Suppose you’ve been taking pictures with your digital camera for a while, and you’re wondering why some of your pictures look so much better than others. Or suppose you’ve noticed that somebody else’s pictures look a lot better than yours, and you’ve decided it’s time for you to do something about it. What should you learn? Well, if you’re a beginner, it’s very likely that you need to learn to understand exposure better.
This article is my attempt to teach somebody who is in the habit of letting the camera set the exposure how to take control of it themselves. I hope this will get you started with the basics. There is immensely more to be learned, but I’m not qualified to teach it all, and you don’t want to try to learn it all at once anyway, it’d just bury you in details. If this gets you started, I’ve done my job, and you’ll be able to understand more advanced articles on exposure when you’re ready for them.
These instructions are for digital cameras. The meaning of setting an ISO differs between digital cameras and film cameras; the other two are the same.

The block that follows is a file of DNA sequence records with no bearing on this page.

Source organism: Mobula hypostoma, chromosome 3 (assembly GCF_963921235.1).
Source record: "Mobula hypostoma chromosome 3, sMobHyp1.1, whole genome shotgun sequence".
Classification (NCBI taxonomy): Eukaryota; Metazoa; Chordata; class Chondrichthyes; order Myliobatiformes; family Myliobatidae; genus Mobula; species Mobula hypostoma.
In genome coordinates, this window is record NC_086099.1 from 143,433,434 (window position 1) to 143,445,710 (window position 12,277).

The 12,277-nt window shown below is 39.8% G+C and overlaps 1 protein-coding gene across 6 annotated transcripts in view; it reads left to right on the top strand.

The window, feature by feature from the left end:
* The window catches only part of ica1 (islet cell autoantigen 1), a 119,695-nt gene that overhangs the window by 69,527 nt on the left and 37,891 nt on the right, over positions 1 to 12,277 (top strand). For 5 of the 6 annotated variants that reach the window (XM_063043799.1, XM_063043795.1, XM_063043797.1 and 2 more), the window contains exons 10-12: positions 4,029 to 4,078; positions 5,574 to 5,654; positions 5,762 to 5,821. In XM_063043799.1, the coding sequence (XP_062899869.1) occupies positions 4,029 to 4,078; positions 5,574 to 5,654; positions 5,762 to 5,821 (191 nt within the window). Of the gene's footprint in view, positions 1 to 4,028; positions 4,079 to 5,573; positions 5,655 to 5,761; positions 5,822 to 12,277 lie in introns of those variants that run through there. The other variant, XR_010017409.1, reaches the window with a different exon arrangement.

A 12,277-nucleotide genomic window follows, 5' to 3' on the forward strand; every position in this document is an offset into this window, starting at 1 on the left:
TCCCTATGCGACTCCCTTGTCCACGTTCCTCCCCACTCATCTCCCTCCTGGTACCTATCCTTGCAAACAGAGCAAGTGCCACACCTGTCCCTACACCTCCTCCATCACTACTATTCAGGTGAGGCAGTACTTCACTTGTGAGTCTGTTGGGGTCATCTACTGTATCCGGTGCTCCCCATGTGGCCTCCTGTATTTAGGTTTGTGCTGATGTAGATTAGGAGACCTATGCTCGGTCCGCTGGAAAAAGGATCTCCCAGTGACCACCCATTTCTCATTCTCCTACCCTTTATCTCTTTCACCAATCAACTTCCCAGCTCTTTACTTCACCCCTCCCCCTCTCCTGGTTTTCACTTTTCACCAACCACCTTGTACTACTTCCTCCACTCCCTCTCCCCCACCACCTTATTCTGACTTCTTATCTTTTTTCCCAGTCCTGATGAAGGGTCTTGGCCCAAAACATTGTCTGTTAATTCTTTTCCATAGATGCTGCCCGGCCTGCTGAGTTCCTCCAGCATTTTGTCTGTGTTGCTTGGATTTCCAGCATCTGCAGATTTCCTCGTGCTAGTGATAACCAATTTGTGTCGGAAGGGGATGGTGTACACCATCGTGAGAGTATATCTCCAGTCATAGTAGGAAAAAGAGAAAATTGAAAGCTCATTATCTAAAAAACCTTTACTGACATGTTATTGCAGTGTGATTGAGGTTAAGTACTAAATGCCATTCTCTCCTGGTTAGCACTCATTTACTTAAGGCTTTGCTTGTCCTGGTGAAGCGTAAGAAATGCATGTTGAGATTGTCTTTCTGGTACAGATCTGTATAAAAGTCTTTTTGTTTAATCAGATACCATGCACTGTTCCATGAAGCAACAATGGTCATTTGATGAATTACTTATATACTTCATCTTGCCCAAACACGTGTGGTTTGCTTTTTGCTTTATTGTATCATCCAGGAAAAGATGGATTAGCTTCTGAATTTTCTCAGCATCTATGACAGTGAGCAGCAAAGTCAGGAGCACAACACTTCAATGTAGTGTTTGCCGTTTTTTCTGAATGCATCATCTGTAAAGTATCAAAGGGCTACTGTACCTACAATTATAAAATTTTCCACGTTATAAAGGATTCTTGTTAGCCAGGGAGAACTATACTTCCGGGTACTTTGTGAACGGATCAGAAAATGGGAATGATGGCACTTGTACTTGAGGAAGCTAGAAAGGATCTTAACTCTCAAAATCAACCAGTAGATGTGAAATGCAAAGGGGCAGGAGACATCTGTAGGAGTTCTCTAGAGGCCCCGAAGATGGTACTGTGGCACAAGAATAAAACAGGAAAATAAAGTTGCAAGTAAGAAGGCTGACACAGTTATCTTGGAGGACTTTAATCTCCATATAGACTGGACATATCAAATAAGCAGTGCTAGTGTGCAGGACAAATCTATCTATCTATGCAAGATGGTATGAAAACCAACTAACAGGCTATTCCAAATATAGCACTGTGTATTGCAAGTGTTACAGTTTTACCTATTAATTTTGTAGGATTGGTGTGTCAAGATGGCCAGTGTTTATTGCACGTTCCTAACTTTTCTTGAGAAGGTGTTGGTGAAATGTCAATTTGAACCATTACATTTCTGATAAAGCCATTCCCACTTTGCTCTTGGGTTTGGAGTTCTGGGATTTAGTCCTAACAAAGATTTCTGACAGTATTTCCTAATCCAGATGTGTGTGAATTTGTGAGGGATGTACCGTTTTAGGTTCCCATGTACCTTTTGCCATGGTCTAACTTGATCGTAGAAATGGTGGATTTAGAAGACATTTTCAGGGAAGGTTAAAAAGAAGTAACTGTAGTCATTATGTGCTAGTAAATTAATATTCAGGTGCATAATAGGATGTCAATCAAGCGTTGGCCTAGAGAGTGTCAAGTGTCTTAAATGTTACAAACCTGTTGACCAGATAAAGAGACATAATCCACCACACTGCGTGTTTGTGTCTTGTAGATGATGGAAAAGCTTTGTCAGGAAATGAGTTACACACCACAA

Despite common usage, you should remember that exposure is a matter of opinion. There is no objective “right” or “wrong”; there is only “what you want” and “not what you want”. The purpose of taking control of your exposures is to be able to get “what you want” more often.
There are three controls on your camera that affect exposure: shutter speed, aperture, and ISO. Each of these things affects both the exposure and one other aspect of the picture. Often getting the picture you want is a matter of balancing different effects to get a compromise you can live with.